Here are some ways to
apply what you've learned ...
Design a web page or site:
If you would like to create a web page
or an entire site to support your classes, you will probably
need a bit of support to accomplish the task.
Check to see if your college provides
on site training in web page or site design.
In addition, find out if server space
is available for your page or site. You won't
find it hard to use the software, but you'll need a little
help in learning how to put the pages you create onto your
campus web server. The files are not unlike those
you create with your word processor or other software running
on your PC, but to be visible to the world, they must reside
on a server, not on your personal computer.
For help making your site an effective
instructional tool, we recommend taking a training workshop
at your campus or, if none is available, try the @ONE workshop
entitled "Using a Website to Support Instruction".
Information about upcoming @ONE training events is available
on the @ONE consortium web site at http://one.fhda.edu.
(See also their list of conferences: http://one.fhda.edu/resources/conferences.htm).
This consortium is funded by a state grant administered
by the California Community College Chancellor's Office.
In addition to @One, the CVC regional centers and the California
Virtual College Professional Development Center http://www.pdc.cvc.edu
may be able to provide support your efforts.
For those who prefer to learn at home
and place their materials off campus, numerous books are
available. Two good online training resources are:
(from TrainingTools.com - these
tutorials are very thorough, so you may want to skim
some sections to get to the information you need most)
Course management tools (Jennifer
Find our what course management software,
if any, your college is using.
Also find out if the package your college
uses is available for supplementing campus-based courses
or only for distance education. Your local distance
education and/or academic computing office should be able
to provide this information. If your college is using
a course management package that is available for your use,
set up a development account with the office that administers
the software. If your college cannot provide
you with a development account, you can get one on most
vendors' sites. For example, try:
Tools that improve communication
If you have discussion software available
at your campus, create an assignment for your students
requiring them to use the discussion board. You'll
need to come up with a relevant discussion topic, and
be sure to make it very focused--if it's too broad, you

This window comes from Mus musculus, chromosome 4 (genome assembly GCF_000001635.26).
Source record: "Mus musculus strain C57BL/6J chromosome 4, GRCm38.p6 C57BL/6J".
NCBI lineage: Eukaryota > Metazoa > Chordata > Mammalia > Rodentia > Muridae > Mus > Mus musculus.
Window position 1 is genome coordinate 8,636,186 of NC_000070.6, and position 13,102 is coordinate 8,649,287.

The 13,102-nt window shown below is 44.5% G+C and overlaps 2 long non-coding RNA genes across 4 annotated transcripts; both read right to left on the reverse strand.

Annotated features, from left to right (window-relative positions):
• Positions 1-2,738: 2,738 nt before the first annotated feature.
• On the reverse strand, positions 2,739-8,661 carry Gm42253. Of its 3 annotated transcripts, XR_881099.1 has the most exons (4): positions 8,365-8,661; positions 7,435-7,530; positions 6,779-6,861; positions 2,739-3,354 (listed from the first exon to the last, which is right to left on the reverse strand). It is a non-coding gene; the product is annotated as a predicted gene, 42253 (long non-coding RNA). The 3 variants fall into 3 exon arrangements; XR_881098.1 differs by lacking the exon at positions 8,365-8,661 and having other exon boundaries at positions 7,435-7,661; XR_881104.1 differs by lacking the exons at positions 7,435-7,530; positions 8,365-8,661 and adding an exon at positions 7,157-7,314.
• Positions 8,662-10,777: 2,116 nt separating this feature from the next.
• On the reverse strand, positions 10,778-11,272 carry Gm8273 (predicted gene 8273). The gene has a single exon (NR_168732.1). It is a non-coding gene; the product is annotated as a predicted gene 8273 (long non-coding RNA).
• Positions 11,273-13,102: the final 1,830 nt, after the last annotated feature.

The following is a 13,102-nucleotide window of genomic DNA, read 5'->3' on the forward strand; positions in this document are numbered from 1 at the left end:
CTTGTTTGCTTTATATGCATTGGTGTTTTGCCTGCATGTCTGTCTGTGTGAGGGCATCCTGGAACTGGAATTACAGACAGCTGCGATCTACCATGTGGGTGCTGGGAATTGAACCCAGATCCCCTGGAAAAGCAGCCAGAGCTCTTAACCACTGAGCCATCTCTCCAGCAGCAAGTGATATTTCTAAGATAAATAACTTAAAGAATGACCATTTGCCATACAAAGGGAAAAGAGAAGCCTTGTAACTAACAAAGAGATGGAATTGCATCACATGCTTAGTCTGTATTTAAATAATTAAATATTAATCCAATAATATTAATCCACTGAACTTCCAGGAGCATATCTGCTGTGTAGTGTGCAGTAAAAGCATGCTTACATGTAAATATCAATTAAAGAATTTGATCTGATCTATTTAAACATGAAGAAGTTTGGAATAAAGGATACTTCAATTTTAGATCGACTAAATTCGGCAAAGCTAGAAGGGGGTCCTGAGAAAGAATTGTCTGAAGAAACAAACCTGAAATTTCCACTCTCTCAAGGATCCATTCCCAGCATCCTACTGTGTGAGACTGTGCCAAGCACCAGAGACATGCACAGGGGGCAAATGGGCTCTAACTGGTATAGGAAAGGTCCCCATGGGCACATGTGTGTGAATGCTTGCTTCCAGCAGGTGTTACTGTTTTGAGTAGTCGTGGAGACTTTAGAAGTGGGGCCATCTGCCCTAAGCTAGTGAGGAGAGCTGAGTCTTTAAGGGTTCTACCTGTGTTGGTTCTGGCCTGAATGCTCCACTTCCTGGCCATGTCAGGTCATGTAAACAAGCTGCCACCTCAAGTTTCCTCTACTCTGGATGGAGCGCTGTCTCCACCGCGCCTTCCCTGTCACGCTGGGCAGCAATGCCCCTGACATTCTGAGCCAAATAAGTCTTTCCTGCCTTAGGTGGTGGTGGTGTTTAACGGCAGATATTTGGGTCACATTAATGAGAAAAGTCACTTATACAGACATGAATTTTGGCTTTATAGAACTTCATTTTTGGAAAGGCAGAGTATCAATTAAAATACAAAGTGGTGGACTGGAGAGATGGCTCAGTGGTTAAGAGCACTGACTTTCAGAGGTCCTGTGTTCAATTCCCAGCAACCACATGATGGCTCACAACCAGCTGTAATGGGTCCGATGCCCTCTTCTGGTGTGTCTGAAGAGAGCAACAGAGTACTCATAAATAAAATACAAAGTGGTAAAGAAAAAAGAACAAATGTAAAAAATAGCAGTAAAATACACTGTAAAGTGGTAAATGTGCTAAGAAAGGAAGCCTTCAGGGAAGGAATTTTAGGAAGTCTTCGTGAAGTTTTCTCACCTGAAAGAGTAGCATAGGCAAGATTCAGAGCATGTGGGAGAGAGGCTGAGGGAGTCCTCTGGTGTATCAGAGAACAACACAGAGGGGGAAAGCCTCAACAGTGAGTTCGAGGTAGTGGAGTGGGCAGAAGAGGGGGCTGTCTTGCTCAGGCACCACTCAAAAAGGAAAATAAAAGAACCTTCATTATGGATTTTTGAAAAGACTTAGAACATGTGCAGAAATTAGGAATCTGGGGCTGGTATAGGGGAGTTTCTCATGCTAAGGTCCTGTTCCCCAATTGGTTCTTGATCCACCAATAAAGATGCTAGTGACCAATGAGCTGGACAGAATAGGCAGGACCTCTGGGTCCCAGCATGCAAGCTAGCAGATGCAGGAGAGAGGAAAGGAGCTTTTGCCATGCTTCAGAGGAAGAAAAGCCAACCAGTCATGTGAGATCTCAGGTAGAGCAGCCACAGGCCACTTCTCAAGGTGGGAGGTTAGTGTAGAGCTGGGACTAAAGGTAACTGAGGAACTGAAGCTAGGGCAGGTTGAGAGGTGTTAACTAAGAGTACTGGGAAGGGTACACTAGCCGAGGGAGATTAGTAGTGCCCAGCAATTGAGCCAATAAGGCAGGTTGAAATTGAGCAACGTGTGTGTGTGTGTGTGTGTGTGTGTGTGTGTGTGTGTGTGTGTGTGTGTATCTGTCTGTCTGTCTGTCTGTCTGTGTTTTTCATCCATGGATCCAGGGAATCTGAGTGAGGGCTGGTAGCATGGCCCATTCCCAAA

may find the discussion heading in a direction that takes
the students away from your course content. Give
them a timeline for making their own posts, and announce
your own schedule for checking posts--i.e. every
morning by 10:00 a.m., MWF evenings, or whatever works
for you. Stick to the schedule you set for yourself
so you can monitor how the discussion is going.
Often times, you'll need to insert posts to keep the momentum
going, resolve questions that arise, and steer the discussion
in the direction you think will be most productive.
Assign a few points for the assignment--even extra credit
points, or you'll probably get poor participation.
Finally, take some time to reflect upon the discussion
after it occurs and make some notes about how you'd like
to change the assignment next time you teach the course.
Note also that you can save a particularly good discussion
and post it as a resource for future classes.
Tools that Increase Student Access
to Learning Resources (Jennifer
Find your textbook's publisher's website
and browse for both your discipline and your particular
textbook. See if you can find supplementary materials
that you and your students might find useful. Try
matching the resources you find to your course calendar--you
might find a resource to accompany each topic on your
course outline. These URL's would be a great addition
to the course calendar you provide your students.
Consider creating a homepage where
you can post your own resources for your students.
It doesn't have to start out with a wealth of information--even
just a page that lists your contact information and syllabus
is a very good start. Remember that your homepage
can grow slowly, with you adding content bit by bit as
you find resources that you really like.